Participate and influence
You can contribute to the creation of a good plan by giving input on important issues during planning.
The parties involved in interaction, and the scope and content of interaction are formed on the basis of the planning phase and the nature of the project. It is important for citizens and other planning parties to influence planning at the right time.
The planning of transport infrastructure projects is a process that becomes more detailed as it advances. The precision of planning and decision-making for each phase will be coordinated with land use planning. Not all the planning phases are always needed. In small projects not all phases are required and phases can be combined. Major projects and projects that are significant for the environment are assessed in accordance with the Environmental Impact Assessment (EIA) procedure either before or at the same time as the master plan. During the EIA process, the public and the authorities will be heard twice.
During the preliminary study phase, the main focus is on cooperation between different authorities. Numerous solutions for improving the transport infrastructure may be available during the preliminary study. The number of alternatives will decline as planning becomes more detailed.
During general planning, cooperation bodies include municipalities, regional councils, environmental authorities and other planning organisations, landowners, local residents, entrepreneurs and various non-governmental organisations, and, in the case of waterways, ports and shipping companies. Extensive interaction is particularly important during general planning, as this is when the most important basic solutions for the project will be decided. The general plan defines the approximate location of the road and railway, the need for space and how these will relate to surrounding land use.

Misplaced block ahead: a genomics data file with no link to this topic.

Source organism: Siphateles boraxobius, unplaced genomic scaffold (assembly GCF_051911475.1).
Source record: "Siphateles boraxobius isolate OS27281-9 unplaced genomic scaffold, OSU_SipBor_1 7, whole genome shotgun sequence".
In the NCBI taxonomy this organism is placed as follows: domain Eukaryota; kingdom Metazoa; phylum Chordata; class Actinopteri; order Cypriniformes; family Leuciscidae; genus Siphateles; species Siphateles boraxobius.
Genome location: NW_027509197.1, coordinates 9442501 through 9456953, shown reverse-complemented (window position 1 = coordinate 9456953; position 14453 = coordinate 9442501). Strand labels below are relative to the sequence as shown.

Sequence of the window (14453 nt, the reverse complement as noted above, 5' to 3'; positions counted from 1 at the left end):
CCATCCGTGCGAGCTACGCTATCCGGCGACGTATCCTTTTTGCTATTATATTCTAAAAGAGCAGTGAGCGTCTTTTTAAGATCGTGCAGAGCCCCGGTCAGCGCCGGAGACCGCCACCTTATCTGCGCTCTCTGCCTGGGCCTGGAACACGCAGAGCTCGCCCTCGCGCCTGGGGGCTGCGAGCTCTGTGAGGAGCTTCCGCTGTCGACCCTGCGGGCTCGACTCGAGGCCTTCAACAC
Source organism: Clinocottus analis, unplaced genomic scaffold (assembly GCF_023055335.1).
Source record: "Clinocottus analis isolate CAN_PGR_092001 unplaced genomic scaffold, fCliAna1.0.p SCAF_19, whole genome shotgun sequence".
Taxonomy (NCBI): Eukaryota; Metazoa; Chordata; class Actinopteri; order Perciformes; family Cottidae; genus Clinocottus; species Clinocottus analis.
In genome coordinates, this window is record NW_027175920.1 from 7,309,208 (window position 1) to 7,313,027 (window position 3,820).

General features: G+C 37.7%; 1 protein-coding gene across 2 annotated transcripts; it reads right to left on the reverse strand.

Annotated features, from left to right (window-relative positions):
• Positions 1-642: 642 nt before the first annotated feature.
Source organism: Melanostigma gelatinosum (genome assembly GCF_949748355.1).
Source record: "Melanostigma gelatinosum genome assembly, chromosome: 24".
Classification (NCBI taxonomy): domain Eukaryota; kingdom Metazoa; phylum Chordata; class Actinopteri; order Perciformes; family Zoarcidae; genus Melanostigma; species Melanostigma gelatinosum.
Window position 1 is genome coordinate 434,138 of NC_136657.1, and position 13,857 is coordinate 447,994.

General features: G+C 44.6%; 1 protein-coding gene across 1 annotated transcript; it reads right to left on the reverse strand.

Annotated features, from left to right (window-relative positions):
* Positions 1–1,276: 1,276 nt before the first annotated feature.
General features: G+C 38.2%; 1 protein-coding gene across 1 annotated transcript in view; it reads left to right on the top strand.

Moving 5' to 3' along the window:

The preparation of a road and railway plan is the detailed planning of roads and railways that aims at the implementation of the project. When drawing up the road and railway plan, in addition to regional councils, environmental authorities and municipalities, landowners, residents and entrepreneurs in the neighbouring area of the road and railway as well as the necessary other authorities will also be involved in interaction. Under a road and railway plan, the state has the right to take possession of the areas indicated in the plan and begin construction of a road or railway.
There is no similar legislation-based planning phase regarding waterways as there is for road and railway planning. The location of a waterway is determined during the permit process pursuant to the Water Act, at which time the parties concerned also have the opportunity to influence the project and its implementation.
Construction planning is related to the immediate implementation of the project, is often included in the contract and is only carried out once the project funding has been arranged. Building planning is the technical design of the project, and public debate is no longer sought during this phase.
Information on projects, public notices
The party responsible for planning publishes public notices related to general, road and track plans on its website concerning the launch of planning, making the plan available to the public or approval of the plan. Public notices are also published in the newspapers sold in the municipalities in the planning area. Public notices include the name and type of planning site as well as the parties and persons responsible for the planning.
Links to the public notices website of the parties responsible for planning
- Finnish Transport Infrastructure Agency public notices web pages
- Public notices web pages for regional Centre for Economic Development, Transport and the Environment
You can also find information about the projects on our website under the section Information on planning sites.
You can influence planning, for example by:
• Personally speaking with the people drawing up the plan
• Having an influence through the municipality’s employees (most often members of cooperation groups).
• Working actively in organisations and associations that promote your interests, etc.